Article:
After entering the cafeteria, he was reportedly tacked by Matthew Richard, the assistant principal, and held by other faculty members until police arrived.

In Massachusetts, the crime of Assault & Battery with a Dangerous Weapon is punishable by imprisonment in the House of Corrections for up to 2.5 years, or to state prison for up to 10 years.

In order to be convicted of the crime of Assault & Battery with a Dangerous Weapon, the prosecutor would have to prove that the defendant intentionally touched the person of another without any right or excuse and that it was done with a dangerous weapon.

As of this time, all reports seem to suggest that the student did nothing more than enter the school and allegedly point the BB gun at other students. In other words, it's unclear whether he actually struck or hit anyone else with the gun. If so, it appears more of circumstances involved Assault with a Dangerous Weapon, that involves conduct where no actually touching was committed.

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October 18, 2011

3 Men Charged in Massachusetts with Murder of Quincy Restauranteur

Two men from Massachusetts, Jun Di Lin of Malden, and Sifa Lee, of Quincy, along with Cheng Sun, were arrested on Murder Charges in connection with the death of Tony Woo, of Quincy, found dead inside his Ipswich restaurant.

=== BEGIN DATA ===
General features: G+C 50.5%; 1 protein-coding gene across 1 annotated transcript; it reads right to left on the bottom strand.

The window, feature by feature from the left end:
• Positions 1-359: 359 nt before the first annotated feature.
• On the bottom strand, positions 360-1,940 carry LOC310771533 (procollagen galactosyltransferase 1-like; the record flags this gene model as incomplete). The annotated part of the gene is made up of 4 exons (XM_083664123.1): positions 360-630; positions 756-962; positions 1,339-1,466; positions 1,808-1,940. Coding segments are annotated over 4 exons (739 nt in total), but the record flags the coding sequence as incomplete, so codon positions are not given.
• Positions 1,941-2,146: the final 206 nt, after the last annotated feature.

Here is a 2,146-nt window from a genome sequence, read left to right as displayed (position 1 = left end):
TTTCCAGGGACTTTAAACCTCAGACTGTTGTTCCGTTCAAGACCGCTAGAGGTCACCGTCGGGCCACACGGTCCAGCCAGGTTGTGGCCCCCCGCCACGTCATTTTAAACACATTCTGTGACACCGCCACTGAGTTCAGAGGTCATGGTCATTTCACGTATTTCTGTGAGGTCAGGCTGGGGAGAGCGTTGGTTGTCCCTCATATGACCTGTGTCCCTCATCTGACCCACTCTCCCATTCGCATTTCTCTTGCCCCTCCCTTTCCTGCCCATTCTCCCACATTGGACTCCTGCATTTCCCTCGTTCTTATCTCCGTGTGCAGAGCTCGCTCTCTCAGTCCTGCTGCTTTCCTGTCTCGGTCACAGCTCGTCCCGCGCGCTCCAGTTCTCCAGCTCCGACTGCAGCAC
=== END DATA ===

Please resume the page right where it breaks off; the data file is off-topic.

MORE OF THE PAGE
According to the Essex County District Attorney's Office, the three men allegedly broke into Woo's Ipswich restaurant in what is believed to be a robbery. Woo reportedly died from blunt force trauma according to a preliminary autopsy report.

Jun Di Lin was reportedly arrested trying to cross into Canada; while Sifa Lee was arrested in New Jersey; and Cheng Sun was arrested in New York.

It's unclear at this time how, exactly, police linked the three men to the murder of Woo.

At this time, all three men are expected to be brought back into Massachusetts within the next and arraigned in Salem on 1st Degree Murder Charges.

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October 17, 2011

Boston Fire in Roxbury Was Set by Medford Man

Boghosian_Rox Fire2_MET.jpgMohamed Abdul Jabar, 28, of Medford, was arrested this morning for allegedly setting fire to a Boston apartment building this morning that reportedly injured 13 and left dozens homeless. He faces charges including Attempted Murder and Arson.